Around The World (Wide Web): Horry, Sasha, Baylor, Kobe Achilles

Ryan Cole —  September 16, 2013

From Dan Duangdao, Lakers Nation: This past week, Gary Payton was inducted into the Naismith Hall of Fame. The one-time Laker averaged 16.3 points and 6.7 assists in his career and was the 1996 Defensive Player of the Year. Payton made three Finals appearances, where he eventually won his one and only championship with the Miami Heat in 2006. Another former Laker is also eligible for the Hall of Fame, and there is much debate about Robert Horry’s chances. While he didn’t put All-Star numbers like Chris Webber, Alonzo Mourning, Anfernee Hardaway, or Eddie Jones, Horry is considered one of the greatest clutch performers in the game. He wasn’t any ordinary role player as he has the fourth most championships in NBA History with seven and is one of only two players to win with three different teams.

From Marc Stein, ESPN:After two seasons in Turkey, former Lakers and Nets guard Sasha Vujacic is determined to force his way back into the NBA. Sources briefed on the Slovenian’s thinking told that Vujacic is working out feverishly in L.A. in hopes of landing an NBA roster spot following his stint with Anadolu Efes that began during the 2011-12 lockout. Word is Vujacic, now 29, has been playing well in L.A. pickup games and plans to stay stateside in pursuit of an NBA deal as opposed to returning to Europe. “He’s in the best shape of his life,” one source offered, “which is saying something because Sasha has always taken care of himself.” Vujacic last played in the NBA with New Jersey in 2010-11.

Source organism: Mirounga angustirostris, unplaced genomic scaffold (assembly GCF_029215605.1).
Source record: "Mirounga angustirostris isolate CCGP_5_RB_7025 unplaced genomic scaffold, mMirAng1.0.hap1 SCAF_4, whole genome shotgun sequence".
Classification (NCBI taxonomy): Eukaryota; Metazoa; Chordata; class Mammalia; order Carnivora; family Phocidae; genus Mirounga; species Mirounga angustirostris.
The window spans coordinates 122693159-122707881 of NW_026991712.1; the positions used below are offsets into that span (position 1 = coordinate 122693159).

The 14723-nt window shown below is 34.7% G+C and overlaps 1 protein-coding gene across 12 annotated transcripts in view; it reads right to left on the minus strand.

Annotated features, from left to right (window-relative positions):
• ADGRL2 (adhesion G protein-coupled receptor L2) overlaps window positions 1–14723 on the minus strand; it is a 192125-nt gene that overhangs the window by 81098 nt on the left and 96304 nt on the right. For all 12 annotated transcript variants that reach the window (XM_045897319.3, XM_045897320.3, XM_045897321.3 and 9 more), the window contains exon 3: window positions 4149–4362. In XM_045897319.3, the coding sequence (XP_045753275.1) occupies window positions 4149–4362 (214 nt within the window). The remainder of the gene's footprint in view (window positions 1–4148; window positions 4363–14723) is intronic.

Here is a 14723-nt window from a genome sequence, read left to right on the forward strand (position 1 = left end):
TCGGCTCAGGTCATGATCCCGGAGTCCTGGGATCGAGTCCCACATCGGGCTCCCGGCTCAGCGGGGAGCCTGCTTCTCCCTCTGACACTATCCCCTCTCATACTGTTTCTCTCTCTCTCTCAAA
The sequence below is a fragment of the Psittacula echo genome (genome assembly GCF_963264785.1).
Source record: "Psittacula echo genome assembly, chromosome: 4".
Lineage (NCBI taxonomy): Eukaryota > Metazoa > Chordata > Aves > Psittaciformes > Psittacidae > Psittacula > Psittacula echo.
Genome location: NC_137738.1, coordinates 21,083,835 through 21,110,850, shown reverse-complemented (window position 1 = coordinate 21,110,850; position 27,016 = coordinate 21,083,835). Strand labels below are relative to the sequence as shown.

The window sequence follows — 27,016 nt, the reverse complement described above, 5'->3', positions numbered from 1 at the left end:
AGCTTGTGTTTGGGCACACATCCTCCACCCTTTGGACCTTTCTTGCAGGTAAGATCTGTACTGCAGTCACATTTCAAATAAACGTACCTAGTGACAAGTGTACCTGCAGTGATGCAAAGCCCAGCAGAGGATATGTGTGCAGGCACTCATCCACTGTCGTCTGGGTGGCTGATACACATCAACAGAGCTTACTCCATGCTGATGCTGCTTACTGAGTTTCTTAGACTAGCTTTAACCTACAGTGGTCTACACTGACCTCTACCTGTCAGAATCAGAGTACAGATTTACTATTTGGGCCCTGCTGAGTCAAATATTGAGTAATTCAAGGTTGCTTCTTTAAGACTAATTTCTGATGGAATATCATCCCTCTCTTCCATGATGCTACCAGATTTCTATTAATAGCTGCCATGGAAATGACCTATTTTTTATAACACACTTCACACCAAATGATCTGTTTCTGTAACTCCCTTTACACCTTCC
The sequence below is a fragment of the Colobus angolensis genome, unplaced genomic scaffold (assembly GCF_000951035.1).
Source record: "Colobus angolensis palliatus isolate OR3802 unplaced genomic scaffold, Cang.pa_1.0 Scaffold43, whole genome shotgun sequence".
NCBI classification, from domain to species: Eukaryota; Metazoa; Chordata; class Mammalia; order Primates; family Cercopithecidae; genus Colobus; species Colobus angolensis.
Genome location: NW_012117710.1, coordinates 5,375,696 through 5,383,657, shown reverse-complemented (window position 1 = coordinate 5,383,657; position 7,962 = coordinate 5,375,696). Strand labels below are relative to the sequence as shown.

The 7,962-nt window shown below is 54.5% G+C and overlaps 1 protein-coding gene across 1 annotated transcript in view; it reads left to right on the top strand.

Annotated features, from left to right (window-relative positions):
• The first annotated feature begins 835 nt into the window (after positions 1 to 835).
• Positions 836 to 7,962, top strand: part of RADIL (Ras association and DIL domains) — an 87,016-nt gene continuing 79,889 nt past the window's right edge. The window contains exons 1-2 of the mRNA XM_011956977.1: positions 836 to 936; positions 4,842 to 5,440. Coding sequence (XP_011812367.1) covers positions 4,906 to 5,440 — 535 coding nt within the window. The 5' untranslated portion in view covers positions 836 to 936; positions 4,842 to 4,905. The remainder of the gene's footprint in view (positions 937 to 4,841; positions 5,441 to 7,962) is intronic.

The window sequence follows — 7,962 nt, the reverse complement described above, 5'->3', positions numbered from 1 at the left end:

From Kurt Helin, Pro Basketball Talk: When you talk about the guy whose game opened the door for Dr. J and eventually Michael Jordan and all that followed, it was Elgin Baylor. He would get the ball out at the top of the key and could blow by his defender to dunk going either way, or if you pulled back to stop the drive he would knock down the jumper. He was a gifted passer and one of the best rebounders at the three the position has seen. You want numbers? Baylor finished his career averaging 27.4 points and 13.5 rebounds a game. He was the NBA’s Rookie of the Year, 10 time All NBA First Team, and an 11 time All Star. He is in the Hall of Fame (plus went on to coach for four years and be the Clippers GM for 22 years, but that didn’t go as well as his career). Happy birthday to Baylor, who turns 79 today. Here is a look back at his game.